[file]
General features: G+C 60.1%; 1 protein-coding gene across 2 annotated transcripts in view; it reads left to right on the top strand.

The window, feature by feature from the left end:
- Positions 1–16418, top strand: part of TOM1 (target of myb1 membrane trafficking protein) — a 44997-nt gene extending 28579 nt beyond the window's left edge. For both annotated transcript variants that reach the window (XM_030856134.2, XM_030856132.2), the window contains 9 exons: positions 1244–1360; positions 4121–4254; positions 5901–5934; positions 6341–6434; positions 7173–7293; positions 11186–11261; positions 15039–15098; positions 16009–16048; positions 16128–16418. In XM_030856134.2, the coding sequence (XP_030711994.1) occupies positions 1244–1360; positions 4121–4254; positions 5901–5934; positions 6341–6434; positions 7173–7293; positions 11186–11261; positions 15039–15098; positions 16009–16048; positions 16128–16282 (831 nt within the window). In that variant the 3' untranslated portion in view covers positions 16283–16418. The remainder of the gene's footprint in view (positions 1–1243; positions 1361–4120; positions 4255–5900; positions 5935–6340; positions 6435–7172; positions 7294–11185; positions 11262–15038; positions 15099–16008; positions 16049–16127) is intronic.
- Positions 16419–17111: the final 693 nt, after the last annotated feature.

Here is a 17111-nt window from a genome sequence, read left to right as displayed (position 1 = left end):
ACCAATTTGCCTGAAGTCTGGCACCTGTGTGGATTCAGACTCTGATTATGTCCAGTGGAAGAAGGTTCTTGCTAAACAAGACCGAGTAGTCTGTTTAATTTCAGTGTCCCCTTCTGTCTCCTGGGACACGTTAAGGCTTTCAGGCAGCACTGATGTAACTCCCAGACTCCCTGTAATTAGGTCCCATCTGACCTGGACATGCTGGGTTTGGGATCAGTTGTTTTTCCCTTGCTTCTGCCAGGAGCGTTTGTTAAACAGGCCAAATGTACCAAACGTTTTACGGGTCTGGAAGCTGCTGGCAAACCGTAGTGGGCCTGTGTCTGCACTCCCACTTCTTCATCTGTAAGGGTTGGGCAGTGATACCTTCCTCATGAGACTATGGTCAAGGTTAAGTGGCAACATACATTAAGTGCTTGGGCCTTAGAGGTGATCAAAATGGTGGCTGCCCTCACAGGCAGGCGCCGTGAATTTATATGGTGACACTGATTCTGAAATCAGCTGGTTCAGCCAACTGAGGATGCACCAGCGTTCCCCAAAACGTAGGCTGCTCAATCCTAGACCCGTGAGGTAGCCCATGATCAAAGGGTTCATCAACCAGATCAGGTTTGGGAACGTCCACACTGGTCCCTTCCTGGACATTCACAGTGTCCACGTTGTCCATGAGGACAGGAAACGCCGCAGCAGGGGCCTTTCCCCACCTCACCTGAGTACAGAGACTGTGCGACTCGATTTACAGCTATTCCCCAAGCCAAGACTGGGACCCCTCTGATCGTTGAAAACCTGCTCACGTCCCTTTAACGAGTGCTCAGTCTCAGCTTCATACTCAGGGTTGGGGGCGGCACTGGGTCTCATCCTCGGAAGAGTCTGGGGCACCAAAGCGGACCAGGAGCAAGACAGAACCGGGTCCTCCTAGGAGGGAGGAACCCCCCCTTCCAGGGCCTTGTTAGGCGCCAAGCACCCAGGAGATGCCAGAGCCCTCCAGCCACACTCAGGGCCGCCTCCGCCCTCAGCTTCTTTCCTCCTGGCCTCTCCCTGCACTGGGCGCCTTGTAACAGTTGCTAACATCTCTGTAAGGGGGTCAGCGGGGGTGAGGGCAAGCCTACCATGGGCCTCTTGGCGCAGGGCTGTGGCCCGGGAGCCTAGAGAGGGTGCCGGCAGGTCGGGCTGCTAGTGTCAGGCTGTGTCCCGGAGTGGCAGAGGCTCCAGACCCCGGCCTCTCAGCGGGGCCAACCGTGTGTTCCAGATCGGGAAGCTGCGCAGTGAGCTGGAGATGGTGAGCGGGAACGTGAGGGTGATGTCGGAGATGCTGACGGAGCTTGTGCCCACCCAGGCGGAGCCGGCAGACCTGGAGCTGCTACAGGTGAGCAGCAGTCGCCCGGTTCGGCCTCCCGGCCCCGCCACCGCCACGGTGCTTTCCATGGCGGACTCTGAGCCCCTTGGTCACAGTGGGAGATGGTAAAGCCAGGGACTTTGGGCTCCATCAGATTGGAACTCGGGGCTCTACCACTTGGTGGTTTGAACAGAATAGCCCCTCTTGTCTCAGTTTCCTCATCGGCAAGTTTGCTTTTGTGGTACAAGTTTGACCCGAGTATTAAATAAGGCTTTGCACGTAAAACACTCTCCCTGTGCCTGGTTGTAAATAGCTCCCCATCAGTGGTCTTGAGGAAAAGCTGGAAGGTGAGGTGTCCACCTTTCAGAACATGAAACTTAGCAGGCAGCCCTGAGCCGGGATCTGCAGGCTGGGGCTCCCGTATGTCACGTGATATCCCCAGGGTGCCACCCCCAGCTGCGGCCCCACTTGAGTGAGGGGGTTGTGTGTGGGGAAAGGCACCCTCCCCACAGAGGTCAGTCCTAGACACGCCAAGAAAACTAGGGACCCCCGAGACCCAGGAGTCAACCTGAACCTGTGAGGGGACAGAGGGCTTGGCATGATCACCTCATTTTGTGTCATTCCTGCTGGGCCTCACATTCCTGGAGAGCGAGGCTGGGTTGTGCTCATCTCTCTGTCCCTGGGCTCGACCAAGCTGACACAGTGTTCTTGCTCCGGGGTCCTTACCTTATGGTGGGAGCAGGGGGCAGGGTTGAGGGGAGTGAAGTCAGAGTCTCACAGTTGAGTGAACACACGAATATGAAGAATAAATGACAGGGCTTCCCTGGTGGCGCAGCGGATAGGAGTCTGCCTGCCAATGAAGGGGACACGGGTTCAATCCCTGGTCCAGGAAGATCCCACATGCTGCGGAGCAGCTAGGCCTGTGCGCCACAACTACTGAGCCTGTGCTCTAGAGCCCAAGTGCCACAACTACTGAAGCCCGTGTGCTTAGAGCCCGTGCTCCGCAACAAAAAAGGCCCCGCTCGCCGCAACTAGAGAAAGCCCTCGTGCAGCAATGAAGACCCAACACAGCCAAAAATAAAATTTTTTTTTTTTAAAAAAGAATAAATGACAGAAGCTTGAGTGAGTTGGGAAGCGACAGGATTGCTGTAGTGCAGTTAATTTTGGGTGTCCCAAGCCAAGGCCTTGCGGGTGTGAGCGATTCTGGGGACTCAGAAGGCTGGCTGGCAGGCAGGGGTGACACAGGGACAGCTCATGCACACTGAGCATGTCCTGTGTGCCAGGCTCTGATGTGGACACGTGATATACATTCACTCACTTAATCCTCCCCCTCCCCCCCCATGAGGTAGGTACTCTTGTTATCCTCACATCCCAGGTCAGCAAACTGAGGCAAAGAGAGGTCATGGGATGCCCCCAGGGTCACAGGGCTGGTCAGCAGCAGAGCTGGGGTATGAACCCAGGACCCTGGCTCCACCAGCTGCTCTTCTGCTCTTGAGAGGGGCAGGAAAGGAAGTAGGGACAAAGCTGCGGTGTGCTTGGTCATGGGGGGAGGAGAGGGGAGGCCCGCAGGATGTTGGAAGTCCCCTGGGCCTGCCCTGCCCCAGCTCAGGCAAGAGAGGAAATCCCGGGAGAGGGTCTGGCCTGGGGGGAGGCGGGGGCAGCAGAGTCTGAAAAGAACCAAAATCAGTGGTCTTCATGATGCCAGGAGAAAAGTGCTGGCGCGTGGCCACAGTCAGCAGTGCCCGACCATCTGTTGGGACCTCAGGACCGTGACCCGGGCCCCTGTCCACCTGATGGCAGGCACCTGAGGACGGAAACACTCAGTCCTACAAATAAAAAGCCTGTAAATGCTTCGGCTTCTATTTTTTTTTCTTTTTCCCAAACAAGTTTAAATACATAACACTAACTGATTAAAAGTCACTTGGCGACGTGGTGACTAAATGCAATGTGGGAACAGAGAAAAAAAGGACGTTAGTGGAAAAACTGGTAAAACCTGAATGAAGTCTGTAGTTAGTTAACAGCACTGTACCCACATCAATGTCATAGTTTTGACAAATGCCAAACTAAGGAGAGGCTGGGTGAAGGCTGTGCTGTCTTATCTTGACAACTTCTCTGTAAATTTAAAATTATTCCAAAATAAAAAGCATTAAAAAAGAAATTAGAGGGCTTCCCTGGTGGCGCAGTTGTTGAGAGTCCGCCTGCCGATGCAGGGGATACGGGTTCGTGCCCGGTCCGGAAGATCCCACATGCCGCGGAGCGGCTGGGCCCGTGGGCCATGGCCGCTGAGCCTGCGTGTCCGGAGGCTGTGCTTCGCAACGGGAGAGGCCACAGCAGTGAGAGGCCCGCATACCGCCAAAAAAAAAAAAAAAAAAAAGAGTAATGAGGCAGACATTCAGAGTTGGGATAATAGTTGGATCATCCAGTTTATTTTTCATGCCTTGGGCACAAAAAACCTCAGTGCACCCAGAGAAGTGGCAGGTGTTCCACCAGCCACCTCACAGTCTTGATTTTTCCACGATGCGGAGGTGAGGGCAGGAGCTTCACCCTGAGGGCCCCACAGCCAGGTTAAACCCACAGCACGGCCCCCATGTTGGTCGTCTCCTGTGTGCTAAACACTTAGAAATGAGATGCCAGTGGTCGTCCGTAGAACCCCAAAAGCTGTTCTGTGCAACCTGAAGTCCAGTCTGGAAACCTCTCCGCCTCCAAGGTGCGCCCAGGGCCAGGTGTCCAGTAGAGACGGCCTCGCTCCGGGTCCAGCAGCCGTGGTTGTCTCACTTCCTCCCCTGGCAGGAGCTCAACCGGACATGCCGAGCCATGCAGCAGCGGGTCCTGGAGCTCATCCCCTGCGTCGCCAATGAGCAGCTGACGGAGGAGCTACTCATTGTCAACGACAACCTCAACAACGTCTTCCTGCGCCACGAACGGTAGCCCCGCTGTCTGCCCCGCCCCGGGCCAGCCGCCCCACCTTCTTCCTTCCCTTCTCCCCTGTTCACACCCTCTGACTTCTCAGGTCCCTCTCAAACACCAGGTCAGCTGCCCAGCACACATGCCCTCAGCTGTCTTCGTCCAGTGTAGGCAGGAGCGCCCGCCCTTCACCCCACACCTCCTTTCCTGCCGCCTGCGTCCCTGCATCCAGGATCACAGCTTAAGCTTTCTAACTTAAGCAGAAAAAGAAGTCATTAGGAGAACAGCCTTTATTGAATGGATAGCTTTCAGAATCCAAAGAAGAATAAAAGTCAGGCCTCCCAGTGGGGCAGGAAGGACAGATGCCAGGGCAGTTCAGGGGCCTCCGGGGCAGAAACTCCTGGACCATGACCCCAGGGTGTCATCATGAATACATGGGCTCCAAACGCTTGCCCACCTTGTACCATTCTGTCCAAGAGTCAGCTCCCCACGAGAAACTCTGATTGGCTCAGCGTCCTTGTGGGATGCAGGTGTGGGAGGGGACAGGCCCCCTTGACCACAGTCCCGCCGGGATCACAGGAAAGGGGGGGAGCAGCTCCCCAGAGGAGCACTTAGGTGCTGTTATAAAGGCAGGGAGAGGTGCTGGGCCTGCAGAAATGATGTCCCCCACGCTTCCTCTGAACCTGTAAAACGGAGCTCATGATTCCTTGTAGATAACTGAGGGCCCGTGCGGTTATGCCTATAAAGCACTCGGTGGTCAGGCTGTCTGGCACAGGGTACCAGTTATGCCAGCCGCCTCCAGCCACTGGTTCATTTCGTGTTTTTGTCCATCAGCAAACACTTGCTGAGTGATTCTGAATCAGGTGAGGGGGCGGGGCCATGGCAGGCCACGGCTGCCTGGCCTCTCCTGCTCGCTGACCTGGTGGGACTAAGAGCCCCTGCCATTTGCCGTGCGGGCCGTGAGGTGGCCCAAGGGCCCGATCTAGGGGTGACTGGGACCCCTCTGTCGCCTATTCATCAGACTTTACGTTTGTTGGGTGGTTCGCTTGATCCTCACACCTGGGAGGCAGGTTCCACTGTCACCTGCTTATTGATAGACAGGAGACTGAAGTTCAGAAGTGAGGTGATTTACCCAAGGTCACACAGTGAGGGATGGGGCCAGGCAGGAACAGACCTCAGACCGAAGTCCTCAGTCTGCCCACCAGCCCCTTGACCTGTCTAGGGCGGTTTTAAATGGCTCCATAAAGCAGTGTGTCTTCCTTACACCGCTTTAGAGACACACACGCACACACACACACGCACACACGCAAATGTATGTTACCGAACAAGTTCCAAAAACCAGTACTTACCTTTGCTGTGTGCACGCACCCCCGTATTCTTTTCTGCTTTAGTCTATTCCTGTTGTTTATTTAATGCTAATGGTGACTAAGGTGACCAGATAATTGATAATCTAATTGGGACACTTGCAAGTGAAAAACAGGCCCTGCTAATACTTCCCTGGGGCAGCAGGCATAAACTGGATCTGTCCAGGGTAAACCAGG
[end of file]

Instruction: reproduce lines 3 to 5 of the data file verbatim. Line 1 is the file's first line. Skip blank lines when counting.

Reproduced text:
- Positions 1–16418, top strand: part of TOM1 (target of myb1 membrane trafficking protein) — a 44997-nt gene extending 28579 nt beyond the window's left edge. For both annotated transcript variants that reach the window (XM_030856134.2, XM_030856132.2), the window contains 9 exons: positions 1244–1360; positions 4121–4254; positions 5901–5934; positions 6341–6434; positions 7173–7293; positions 11186–11261; positions 15039–15098; positions 16009–16048; positions 16128–16418. In XM_030856134.2, the coding sequence (XP_030711994.1) occupies positions 1244–1360; positions 4121–4254; positions 5901–5934; positions 6341–6434; positions 7173–7293; positions 11186–11261; positions 15039–15098; positions 16009–16048; positions 16128–16282 (831 nt within the window). In that variant the 3' untranslated portion in view covers positions 16283–16418. The remainder of the gene's footprint in view (positions 1–1243; positions 1361–4120; positions 4255–5900; positions 5935–6340; positions 6435–7172; positions 7294–11185; positions 11262–15038; positions 15099–16008; positions 16049–16127) is intronic.
- Positions 16419–17111: the final 693 nt, after the last annotated feature.

Here is a 17111-nt window from a genome sequence, read left to right as displayed (position 1 = left end):